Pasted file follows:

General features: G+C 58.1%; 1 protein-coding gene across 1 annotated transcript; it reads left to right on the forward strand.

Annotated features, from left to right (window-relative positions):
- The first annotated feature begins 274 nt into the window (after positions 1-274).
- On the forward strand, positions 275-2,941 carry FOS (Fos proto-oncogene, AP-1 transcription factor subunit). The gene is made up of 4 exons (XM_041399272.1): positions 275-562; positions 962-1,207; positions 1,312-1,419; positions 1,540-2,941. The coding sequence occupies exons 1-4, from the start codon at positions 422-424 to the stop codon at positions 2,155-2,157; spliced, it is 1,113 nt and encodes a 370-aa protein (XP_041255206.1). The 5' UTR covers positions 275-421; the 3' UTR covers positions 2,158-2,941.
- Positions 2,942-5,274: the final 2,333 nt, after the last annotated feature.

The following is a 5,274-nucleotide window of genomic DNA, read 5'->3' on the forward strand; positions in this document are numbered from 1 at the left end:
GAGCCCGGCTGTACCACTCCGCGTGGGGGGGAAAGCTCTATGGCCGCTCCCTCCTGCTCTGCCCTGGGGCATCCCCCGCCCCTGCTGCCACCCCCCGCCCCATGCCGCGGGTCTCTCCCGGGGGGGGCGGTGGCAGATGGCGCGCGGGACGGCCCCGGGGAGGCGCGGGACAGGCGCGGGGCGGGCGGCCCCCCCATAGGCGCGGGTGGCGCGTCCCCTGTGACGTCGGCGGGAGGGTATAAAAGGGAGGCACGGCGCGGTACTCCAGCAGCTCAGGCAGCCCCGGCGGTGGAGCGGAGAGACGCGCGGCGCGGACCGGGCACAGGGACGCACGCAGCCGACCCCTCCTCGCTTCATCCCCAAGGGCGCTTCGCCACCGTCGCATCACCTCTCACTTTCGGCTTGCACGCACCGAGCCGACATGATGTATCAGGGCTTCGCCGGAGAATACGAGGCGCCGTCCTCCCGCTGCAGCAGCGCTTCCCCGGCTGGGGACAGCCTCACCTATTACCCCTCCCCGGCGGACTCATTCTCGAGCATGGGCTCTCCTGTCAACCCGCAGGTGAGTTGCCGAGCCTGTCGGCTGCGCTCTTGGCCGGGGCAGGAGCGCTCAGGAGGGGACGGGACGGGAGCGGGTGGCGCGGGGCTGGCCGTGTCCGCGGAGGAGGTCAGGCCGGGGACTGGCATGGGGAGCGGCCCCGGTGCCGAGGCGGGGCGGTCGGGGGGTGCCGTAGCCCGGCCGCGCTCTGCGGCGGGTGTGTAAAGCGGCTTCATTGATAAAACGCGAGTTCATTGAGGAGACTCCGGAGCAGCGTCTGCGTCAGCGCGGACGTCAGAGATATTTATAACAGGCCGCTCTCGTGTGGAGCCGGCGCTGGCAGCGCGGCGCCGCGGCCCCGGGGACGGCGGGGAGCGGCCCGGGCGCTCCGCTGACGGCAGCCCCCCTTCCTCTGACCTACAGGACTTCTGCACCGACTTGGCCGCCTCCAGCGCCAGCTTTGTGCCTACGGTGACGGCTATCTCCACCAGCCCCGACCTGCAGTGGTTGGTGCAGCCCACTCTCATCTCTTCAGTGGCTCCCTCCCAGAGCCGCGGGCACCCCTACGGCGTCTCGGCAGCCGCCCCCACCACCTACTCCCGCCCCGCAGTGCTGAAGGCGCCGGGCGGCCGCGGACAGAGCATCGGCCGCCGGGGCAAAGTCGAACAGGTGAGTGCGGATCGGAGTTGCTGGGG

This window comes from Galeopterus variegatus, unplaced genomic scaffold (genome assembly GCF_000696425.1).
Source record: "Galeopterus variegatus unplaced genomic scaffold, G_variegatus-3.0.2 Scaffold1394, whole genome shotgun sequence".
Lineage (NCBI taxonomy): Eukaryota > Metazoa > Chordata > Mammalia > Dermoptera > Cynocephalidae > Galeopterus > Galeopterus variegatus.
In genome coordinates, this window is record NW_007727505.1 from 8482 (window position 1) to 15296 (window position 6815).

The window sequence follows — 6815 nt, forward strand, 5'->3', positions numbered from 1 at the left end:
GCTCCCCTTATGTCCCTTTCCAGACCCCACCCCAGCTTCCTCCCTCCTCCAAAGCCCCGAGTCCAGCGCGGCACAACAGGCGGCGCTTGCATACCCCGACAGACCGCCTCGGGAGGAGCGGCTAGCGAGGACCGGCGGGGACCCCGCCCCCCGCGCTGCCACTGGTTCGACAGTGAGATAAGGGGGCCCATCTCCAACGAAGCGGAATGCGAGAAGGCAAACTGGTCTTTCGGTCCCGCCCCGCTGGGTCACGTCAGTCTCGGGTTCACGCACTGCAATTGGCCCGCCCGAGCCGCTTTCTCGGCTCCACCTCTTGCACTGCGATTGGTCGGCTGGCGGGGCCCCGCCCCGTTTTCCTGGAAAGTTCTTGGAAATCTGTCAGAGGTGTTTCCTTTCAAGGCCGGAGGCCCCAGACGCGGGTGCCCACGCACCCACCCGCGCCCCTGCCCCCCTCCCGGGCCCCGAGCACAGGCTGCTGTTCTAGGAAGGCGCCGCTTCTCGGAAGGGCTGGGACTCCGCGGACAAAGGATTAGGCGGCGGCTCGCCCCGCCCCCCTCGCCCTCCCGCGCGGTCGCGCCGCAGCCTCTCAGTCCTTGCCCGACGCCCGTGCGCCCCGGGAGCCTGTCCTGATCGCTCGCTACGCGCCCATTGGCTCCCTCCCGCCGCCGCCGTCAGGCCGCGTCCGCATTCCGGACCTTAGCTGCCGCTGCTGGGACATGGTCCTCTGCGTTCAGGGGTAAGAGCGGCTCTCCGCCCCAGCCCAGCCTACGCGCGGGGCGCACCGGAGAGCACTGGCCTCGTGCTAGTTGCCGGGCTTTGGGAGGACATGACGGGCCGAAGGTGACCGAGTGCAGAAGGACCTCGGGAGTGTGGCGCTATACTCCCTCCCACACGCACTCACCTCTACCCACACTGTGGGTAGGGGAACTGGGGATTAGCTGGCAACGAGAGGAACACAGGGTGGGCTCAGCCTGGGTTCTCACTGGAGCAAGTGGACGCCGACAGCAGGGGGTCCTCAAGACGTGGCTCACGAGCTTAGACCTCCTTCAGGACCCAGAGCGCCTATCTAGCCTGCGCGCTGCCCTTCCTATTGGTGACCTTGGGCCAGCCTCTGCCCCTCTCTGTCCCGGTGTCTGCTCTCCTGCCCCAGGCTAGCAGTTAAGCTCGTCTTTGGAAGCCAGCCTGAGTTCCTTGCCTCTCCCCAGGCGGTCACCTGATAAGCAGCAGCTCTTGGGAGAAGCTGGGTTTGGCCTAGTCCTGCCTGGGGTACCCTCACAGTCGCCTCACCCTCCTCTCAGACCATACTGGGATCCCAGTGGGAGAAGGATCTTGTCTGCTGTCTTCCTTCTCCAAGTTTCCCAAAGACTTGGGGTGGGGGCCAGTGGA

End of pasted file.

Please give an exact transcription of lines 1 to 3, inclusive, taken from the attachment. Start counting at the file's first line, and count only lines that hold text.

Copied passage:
General features: G+C 58.1%; 1 protein-coding gene across 1 annotated transcript; it reads left to right on the forward strand.

Annotated features, from left to right (window-relative positions):
- The first annotated feature begins 274 nt into the window (after positions 1-274).